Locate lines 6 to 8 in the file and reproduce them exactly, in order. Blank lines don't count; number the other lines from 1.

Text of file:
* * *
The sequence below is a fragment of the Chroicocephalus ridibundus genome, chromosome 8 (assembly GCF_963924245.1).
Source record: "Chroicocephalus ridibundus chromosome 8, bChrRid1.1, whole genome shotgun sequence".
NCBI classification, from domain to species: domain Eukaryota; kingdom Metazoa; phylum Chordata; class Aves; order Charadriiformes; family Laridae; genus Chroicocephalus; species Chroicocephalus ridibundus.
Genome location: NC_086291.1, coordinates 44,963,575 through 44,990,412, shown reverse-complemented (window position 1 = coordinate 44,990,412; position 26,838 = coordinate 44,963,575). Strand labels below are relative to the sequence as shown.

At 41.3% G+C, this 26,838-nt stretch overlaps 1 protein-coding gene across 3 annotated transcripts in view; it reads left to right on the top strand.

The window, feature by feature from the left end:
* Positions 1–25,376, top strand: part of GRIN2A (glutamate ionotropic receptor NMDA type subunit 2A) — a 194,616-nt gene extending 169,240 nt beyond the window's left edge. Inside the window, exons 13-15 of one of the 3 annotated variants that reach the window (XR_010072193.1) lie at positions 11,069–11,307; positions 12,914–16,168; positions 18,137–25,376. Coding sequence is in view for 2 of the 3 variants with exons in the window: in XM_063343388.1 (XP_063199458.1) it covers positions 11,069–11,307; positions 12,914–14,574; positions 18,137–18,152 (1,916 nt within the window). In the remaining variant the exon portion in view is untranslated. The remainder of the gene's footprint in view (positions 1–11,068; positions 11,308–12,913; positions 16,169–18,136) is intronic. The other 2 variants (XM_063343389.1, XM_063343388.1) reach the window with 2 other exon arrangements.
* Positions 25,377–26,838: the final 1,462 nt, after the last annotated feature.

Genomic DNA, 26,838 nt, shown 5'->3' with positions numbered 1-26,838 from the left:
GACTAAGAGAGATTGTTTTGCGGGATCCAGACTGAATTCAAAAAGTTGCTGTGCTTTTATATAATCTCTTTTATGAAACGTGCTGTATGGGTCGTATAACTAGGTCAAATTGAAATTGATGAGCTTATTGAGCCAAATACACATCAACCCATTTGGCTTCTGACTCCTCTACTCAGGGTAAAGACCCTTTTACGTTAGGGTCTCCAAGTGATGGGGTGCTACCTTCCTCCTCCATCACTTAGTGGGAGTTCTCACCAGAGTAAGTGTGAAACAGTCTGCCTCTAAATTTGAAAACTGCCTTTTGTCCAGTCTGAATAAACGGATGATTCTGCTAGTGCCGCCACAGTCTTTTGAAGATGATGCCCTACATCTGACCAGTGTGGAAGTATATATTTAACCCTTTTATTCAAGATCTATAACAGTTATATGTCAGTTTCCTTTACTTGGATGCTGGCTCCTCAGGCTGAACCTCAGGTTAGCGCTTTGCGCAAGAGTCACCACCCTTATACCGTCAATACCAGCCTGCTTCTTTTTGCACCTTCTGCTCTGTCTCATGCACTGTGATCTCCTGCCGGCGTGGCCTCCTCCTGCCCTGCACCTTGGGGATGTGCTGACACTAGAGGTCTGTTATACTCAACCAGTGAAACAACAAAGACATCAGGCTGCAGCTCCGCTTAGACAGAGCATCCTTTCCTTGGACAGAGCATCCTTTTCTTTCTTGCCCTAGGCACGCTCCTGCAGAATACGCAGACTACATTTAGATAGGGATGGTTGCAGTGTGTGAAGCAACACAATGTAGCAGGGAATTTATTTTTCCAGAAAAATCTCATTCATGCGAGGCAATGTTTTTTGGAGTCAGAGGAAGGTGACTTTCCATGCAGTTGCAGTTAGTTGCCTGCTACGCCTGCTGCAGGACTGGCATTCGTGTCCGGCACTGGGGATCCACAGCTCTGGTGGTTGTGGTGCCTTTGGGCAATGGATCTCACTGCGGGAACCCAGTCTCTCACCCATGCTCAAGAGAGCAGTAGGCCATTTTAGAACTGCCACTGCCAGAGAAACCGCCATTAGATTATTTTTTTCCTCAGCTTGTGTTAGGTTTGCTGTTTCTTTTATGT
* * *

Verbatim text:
The window, feature by feature from the left end:
* Positions 1–25,376, top strand: part of GRIN2A (glutamate ionotropic receptor NMDA type subunit 2A) — a 194,616-nt gene extending 169,240 nt beyond the window's left edge. Inside the window, exons 13-15 of one of the 3 annotated variants that reach the window (XR_010072193.1) lie at positions 11,069–11,307; positions 12,914–16,168; positions 18,137–25,376. Coding sequence is in view for 2 of the 3 variants with exons in the window: in XM_063343388.1 (XP_063199458.1) it covers positions 11,069–11,307; positions 12,914–14,574; positions 18,137–18,152 (1,916 nt within the window). In the remaining variant the exon portion in view is untranslated. The remainder of the gene's footprint in view (positions 1–11,068; positions 11,308–12,913; positions 16,169–18,136) is intronic. The other 2 variants (XM_063343389.1, XM_063343388.1) reach the window with 2 other exon arrangements.
* Positions 25,377–26,838: the final 1,462 nt, after the last annotated feature.